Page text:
Recently I traveled to Philadelphia for a John Mayer concert, and learned a few things during my time there. Full of history and energy, it's the city on the other end of the state I've called home for all of my life so far, but I hadn't been until now. Here are a few quick tips from my quick trip:
Tip 1 - Bring walking shoes // Philadelphia is a very walkable city, which I loved! We stayed in South Philly and were able to walk to many shops, restaurants, and attractions. I recommend preparing to walk if you visit - it's a great way to see the city and get your steps in, too.
Tip 2 - Make reservations // We had brunch reservations, which came in handy, but we didn't have reservations for Philadelphia's Magic Gardens, which was on my list of to-dos. They were sold out until 5 pm that day, which was too late for our schedule. Instead, we walked around the side streets and alleys to see the mosaic artwork there, but it wasn't quite the same as going in. I recommend buying tickets online in advance for this and anything else that you might want to see or do. Other activities like seeing the Liberty Bell were free and the wait in line wasn't bad at all.
Tip 3 - Do your research // Before the concert, we decided to get dinner at XFINITY Live! Philadelphia, which was close to the Wells Fargo Center. What we didn't consider is that the Phillies home opener was happening simultaneously, and it ended up being packed with people watching the game or who were at the game but left to be inside since it was so cold out. This made for a less than awesome experience, but we made the most of it! Had we known there weren't any other large restaurants nearby the stadiums, we would have gone somewhere completely different before the concert instead. Definitely do some research to find out about other events that are happening while you're there, and have a back-up plan for dining options if you find yourself in a similar situation!
Where we ate:
And that's it! Less than 48 hours in Philly reminded me that sometimes it's better to plan things out, but that there is so much to explore if you take the spontaneous route instead. What I liked the best wasn't necessarily anything that we did there, but the vibes there. It's one of America's oldest cities, holding so much significance and yet it's very progressive, modern, and friendly, a perfect example of how an American city should be! I'm looking forward to spending more time there, but in the meantime I'll think of Philadelphia in a whole new way.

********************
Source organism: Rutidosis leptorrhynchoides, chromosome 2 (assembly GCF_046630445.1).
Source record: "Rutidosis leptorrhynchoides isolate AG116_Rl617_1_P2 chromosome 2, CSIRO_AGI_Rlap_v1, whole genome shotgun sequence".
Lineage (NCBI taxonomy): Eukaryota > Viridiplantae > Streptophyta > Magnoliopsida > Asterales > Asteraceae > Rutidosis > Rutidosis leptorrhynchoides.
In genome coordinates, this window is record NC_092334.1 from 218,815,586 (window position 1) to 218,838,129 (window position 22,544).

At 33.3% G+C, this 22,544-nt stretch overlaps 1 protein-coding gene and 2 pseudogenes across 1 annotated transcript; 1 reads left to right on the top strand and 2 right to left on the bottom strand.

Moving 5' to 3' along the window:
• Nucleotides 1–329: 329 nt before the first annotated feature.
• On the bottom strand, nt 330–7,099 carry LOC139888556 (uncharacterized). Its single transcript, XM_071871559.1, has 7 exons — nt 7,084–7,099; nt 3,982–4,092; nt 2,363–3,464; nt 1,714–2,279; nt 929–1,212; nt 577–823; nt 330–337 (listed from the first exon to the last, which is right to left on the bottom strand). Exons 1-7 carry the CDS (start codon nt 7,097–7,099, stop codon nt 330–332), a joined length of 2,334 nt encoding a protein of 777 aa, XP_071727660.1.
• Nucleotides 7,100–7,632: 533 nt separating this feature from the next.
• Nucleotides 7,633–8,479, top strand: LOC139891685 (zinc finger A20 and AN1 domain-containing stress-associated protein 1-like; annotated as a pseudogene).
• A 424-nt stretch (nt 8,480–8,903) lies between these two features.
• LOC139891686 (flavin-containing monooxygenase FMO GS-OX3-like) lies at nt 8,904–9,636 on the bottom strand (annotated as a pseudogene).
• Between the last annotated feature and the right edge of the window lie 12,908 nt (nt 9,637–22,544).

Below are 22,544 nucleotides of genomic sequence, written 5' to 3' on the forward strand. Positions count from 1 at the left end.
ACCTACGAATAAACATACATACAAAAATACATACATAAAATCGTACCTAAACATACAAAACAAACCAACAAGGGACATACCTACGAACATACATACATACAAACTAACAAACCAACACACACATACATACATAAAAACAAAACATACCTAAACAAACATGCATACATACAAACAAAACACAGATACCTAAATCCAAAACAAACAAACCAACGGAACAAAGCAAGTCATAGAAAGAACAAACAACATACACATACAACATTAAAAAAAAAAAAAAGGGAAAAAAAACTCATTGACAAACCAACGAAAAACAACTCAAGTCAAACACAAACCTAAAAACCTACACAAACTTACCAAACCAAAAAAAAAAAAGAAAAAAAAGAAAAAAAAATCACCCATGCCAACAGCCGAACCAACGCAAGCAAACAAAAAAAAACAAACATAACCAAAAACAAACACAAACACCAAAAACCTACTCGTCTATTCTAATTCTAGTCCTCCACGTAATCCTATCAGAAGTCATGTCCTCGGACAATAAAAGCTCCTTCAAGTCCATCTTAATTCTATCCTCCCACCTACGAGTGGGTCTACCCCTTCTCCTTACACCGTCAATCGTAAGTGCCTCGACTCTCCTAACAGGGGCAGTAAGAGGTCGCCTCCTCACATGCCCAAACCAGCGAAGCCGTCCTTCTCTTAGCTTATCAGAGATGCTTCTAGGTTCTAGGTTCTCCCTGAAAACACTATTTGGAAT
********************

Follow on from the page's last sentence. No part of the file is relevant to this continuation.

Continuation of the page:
A few months ago I made my first trip to the great big state of Texas with my fiancé for his birthday. We spent a long weekend in Dallas and our only plan was to see a concert that was in town. Through the time that we had to explore the city and its surrounding areas, we learned a few dos and don'ts for a trip to "Big D."
Your research // When you're planning your trip and looking into hotels, be sure to get a solid understanding of where they are located, exactly. There are a lot of different neighborhoods and areas surrounding the city, so look for a hotel based on your interests, and do a little research to make sure it's in a convenient location - especially if you're not planning on renting a car. We stayed at The Highland, which is right across from SMU's campus. It was convenient for us to walk across the street and catch the DART or get an Uber.
The touristy things // I always encourage breaking away from the norm, but there are some major things in Dallas that you really should see. Visit the JFK memorial site, even if you don't go into the museum. Walk through the plazas and parks. Go to an art museum or gallery, or just stand and admire the sculptures and street art that consumes the city. I never knew about how full of art and culture Dallas is, and I was so pleasantly surprised by it!
Expect the stereotype // Cowboy boots. Football. Conservative. Southern accent. - These are some of the things that are stereotypes of people living in Texas. These are, however, not at all the norm and in no way represent Texas or Dallas. I found that the majority of people we interacted with in Dallas had no distinct accent at all. They were friendly, trusting, and open-minded. We met so many interesting and unique people, not one of them the same and not one of them reinforcing what so many people believe to be true about them.
No matter where you go, never let a stereotype dictate the way you see the world. Every person is an individual. Every place is a collective of the individual passions and personalities of the people who call it home.
Stay in one place // As with its people, the areas around Dallas are so diverse - from calm and cute Belmont to artsy and edgy Deep Ellum to classy Uptown - and there's so much to see and do. Don't miss the opportunity to explore and get a sense of Dallas as a whole by getting to know each neighborhood and district. If you're not sure where to start, look up events that are happening in Dallas and map out your day based on things to do and easy access to transportation.